being transformed into a monster. He tried
to rush upon the fairy and kill her, but
she had vanished with her words. As he
stood, her voice came from the air, saying,
sadly, "Learn to conquer your pride by
being in submission to your own subjects."
At the same moment, Prince Cherry felt
himself being transported to a distant
forest, where he was set down by a clear
stream. In the water he saw his own
terrible image; he had the head of a lion, with
bull's horns, the feet of a wolf, and a tail
like a serpent. And as he gazed in horror,
the fairy's voice whispered, "Your soul
has become more ugly than your shape is;
you yourself have deformed it."

The poor beast rushed away from the
sound of her words, but in a moment he
stumbled into a trap, set by bear-catchers.
When the trappers found him they were
delighted to have caught a curiosity, and
they immediately dragged him to the palace
courtyard. There he heard the whole
court buzzing with gossip. Prince Cherry
had been struck by lightning and killed,
was the news, and the five favorite courtiers
had struggled to make themselves
rulers, but the people had refused them,
and offered the crown to Suliman, the
good old tutor.

Even as he heard this, the prince saw
Suliman on the steps of the palace, speaking
to the people. "I will take the crown
to keep in trust," he said. "Perhaps the
prince is not dead."

"He was a bad king; we do not want
him back," said the people.

"I know his heart," said Suliman, "it
is not all bad; it is tainted, but not corrupt;
perhaps he will repent and come back to
us a good king."

When the beast heard this, it touched
him so much that he stopped tearing at
his chains, and became gentle. He let his
keepers lead him away to the royal
menagerie without hurting them.

Life was very terrible to the prince, now,
but he began to see that he had brought
all his sorrow on himself, and he tried to
bear it patiently. The worst to bear was
the cruelty of the keeper. At last, one
night, this keeper was in great danger; a
tiger got loose, and attacked him. "Good
enough! Let him die!" thought Prince
Cherry. But when he saw how helpless
the keeper was, he repented, and sprang
to help. He killed the tiger and saved the
keeper's life.

As he crouched at the keeper's feet, a
voice said, "Good actions never go
unrewarded!" And the terrible monster was
changed into a pretty little white dog.

The keeper carried the beautiful little
dog to the court and told the story, and
from then on, Cherry was carefully treated,
and had the best of everything. But in
order to keep the little dog from growing,
the queen ordered that he should be fed
very little, and that was pretty hard for
the poor prince. He was often half starved,
although so much petted.

One day he had carried his crust of
bread to a retired spot in the palace woods,
where he loved to be, when he saw a poor
old woman hunting for roots, and seeming
almost starved.

"Poor thing," he thought, "she is even
hungrier than I;" and he ran up and
dropped the crust at her feet.

The woman ate it, and seemed greatly
refreshed.

Cherry was glad of that, and he was
running happily back to his kennel when
he heard cries of distress, and suddenly he
saw some rough men dragging along a
young girl, who was weeping and crying for
help. What was his horror to see that the
young girl was Zelia! Oh, how he wished
he were the monster once more, so that
he could kill the men and rescue her! But
he could do nothing except bark, and bite
at the heels of the wicked men. That
could not stop them; they drove him off,
with blows, and carried Zelia into a palace
in the wood.

Poor Cherry crouched by the steps, and
watched. His heart was full of pity and
rage. But suddenly he thought, "I was
as bad as these men; I myself put Zelia in
prison, and would have treated her worse
still, if I had not been prevented." The
thought made him so sorry and ashamed
that he repented bitterly the evil he had
done.

Presently a window opened, and Cherry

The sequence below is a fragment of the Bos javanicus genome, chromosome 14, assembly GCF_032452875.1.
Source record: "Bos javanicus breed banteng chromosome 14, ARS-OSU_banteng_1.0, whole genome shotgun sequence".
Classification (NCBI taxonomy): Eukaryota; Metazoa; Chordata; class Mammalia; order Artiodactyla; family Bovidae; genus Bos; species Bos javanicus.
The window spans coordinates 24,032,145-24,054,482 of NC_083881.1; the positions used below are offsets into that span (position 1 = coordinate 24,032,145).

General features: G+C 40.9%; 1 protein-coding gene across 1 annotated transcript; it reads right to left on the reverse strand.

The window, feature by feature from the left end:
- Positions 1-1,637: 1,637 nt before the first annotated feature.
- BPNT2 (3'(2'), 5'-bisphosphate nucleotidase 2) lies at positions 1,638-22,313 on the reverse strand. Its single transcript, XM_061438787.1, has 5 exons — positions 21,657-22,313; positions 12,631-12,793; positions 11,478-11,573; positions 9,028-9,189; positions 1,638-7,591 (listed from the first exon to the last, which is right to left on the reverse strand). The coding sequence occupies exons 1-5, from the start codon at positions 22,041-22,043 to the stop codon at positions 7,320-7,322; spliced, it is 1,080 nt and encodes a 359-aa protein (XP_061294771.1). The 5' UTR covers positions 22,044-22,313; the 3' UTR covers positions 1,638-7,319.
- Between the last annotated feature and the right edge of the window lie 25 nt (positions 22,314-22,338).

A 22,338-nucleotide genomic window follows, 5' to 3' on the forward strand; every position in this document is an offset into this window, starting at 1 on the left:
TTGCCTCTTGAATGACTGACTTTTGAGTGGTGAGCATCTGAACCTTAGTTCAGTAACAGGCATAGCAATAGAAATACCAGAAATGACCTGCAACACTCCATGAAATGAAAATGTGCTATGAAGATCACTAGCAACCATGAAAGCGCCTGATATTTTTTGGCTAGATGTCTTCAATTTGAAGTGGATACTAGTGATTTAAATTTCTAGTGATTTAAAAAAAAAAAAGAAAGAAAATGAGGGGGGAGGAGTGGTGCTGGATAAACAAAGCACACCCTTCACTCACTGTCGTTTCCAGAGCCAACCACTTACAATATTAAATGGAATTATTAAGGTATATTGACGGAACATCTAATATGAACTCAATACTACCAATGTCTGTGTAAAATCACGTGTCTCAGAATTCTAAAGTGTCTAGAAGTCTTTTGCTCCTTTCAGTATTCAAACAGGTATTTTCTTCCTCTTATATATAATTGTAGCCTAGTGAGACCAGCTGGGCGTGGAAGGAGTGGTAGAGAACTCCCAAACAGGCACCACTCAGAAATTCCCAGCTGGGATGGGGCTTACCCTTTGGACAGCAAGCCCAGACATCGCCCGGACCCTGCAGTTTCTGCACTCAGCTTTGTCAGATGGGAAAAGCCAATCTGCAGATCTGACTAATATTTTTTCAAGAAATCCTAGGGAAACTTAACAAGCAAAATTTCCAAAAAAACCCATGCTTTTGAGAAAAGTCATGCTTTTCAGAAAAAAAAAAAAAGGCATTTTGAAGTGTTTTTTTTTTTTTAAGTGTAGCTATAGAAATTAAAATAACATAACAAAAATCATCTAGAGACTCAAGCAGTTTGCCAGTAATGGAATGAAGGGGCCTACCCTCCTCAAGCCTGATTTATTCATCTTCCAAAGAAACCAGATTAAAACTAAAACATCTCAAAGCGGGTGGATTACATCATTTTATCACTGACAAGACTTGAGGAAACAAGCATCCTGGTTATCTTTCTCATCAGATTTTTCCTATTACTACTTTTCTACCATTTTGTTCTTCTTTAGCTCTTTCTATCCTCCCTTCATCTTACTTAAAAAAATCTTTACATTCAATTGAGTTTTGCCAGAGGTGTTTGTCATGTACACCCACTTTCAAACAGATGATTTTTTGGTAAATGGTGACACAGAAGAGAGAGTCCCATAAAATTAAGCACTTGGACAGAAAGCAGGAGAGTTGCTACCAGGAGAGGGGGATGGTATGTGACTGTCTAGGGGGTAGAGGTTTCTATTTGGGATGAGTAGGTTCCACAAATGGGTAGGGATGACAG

saw Zelia lean out and throw down a piece
of meat. He seized it and was just going
to devour it, when the old woman to whom
he had given his crust snatched it away
and took him in her arms. "No, you shall
not eat it, you poor little thing," she said,
"for every bit of food in that house is
poisoned."

At the same moment, a voice said, "Good
actions never go unrewarded!" And
instantly Prince Cherry was transformed
into a little white dove.

With great joy, he flew to the open
palace window to seek out his Zelia, to try
to help her. But though he hunted in
every room, no Zelia was to be found.
He had to fly away, without seeing her.
He wanted more than anything else to
find her, and stay near her, so he flew out
into the world, to seek her.

He sought her in many lands, until one
day, in a far eastern country, he found
her sitting in a tent, by the side of an old,
white-haired hermit. Cherry was wild with
delight. He flew to her shoulder, caressed
her hair with his beak, and cooed in her
ear.

"You dear, lovely little thing!" said
Zelia. "Will you stay with me? If you will,
I will love you always."

"Ah, Zelia, see what you have done!"
laughed the hermit. At that instant, the
white dove vanished, and Prince Cherry
stood there, as handsome and charming
as ever, and with a look of kindness and
modesty in his eyes which had never been
there before. At the same time, the hermit
stood up, his flowing hair changed to shining
gold, and his face became a lovely
woman's face; it was the Fairy Candide.
"Zelia has broken your spell," she said to
the Prince, "as I meant she should, when
you were worthy of her love."

Zelia and Prince Cherry fell at the fairy's
feet. But with a beautiful smile she bade
them come to their kingdom. In a trice,
they were transported to the Prince's palace,
where King Suliman greeted them with
tears of joy. He gave back the throne,
with all his heart, and King Cherry ruled
again, with Zelia for his queen.

He wore the little gold ring all the rest
of his life, but never once did it have to
prick him hard enough to make his finger
bleed.

 

Previous Next

17821515 visitors
· 8908 texts · 2350 recordings · 957 authors · 194 readers

· Home · Index · Audio Clips · Links · Feedback · About Us · Contact Us ·


Copyright © RepeatAfterUs.com. All Rights Reserved.



Warning: Unknown: Your script possibly relies on a session side-effect which existed until PHP 4.2.3. Please be advised that the session extension does not consider global variables as a source of data, unless register_globals is enabled. You can disable this functionality and this warning by setting session.bug_compat_42 or session.bug_compat_warn to off, respectively in Unknown on line 0